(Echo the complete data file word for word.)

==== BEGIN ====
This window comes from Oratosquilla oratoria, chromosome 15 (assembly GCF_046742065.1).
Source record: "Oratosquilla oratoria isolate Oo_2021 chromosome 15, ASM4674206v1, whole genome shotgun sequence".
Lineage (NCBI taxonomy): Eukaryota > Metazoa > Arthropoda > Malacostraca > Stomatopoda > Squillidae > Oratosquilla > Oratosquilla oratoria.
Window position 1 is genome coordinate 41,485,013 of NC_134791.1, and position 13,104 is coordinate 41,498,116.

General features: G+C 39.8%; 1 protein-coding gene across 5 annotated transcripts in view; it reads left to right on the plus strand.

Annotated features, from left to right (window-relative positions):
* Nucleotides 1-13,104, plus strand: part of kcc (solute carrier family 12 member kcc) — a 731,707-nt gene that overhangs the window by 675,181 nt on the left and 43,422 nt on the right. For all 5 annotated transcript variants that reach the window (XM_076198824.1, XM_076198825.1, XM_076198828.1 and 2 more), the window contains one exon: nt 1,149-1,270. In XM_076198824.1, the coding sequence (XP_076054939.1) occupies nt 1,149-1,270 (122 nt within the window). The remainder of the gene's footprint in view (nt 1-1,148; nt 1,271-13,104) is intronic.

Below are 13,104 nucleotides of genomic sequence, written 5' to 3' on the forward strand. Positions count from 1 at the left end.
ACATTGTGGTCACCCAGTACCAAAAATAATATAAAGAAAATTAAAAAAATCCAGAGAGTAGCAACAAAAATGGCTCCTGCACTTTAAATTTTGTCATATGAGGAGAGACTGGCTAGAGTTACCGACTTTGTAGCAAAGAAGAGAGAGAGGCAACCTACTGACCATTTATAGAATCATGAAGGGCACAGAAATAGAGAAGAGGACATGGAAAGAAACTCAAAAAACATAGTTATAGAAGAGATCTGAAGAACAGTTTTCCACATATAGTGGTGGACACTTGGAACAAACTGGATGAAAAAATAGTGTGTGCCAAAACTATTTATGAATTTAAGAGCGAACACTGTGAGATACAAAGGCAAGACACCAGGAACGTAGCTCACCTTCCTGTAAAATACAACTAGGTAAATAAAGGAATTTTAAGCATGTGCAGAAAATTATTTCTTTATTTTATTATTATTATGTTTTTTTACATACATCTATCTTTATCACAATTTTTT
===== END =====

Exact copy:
This window comes from Oratosquilla oratoria, chromosome 15 (assembly GCF_046742065.1).
Source record: "Oratosquilla oratoria isolate Oo_2021 chromosome 15, ASM4674206v1, whole genome shotgun sequence".
Lineage (NCBI taxonomy): Eukaryota > Metazoa > Arthropoda > Malacostraca > Stomatopoda > Squillidae > Oratosquilla > Oratosquilla oratoria.
Window position 1 is genome coordinate 41,485,013 of NC_134791.1, and position 13,104 is coordinate 41,498,116.

General features: G+C 39.8%; 1 protein-coding gene across 5 annotated transcripts in view; it reads left to right on the plus strand.

Annotated features, from left to right (window-relative positions):
* Nucleotides 1-13,104, plus strand: part of kcc (solute carrier family 12 member kcc) — a 731,707-nt gene that overhangs the window by 675,181 nt on the left and 43,422 nt on the right. For all 5 annotated transcript variants that reach the window (XM_076198824.1, XM_076198825.1, XM_076198828.1 and 2 more), the window contains one exon: nt 1,149-1,270. In XM_076198824.1, the coding sequence (XP_076054939.1) occupies nt 1,149-1,270 (122 nt within the window). The remainder of the gene's footprint in view (nt 1-1,148; nt 1,271-13,104) is intronic.

Below are 13,104 nucleotides of genomic sequence, written 5' to 3' on the forward strand. Positions count from 1 at the left end.
ACATTGTGGTCACCCAGTACCAAAAATAATATAAAGAAAATTAAAAAAATCCAGAGAGTAGCAACAAAAATGGCTCCTGCACTTTAAATTTTGTCATATGAGGAGAGACTGGCTAGAGTTACCGACTTTGTAGCAAAGAAGAGAGAGAGGCAACCTACTGACCATTTATAGAATCATGAAGGGCACAGAAATAGAGAAGAGGACATGGAAAGAAACTCAAAAAACATAGTTATAGAAGAGATCTGAAGAACAGTTTTCCACATATAGTGGTGGACACTTGGAACAAACTGGATGAAAAAATAGTGTGTGCCAAAACTATTTATGAATTTAAGAGCGAACACTGTGAGATACAAAGGCAAGACACCAGGAACGTAGCTCACCTTCCTGTAAAATACAACTAGGTAAATAAAGGAATTTTAAGCATGTGCAGAAAATTATTTCTTTATTTTATTATTATTATGTTTTTTTACATACATCTATCTTTATCACAATTTTTT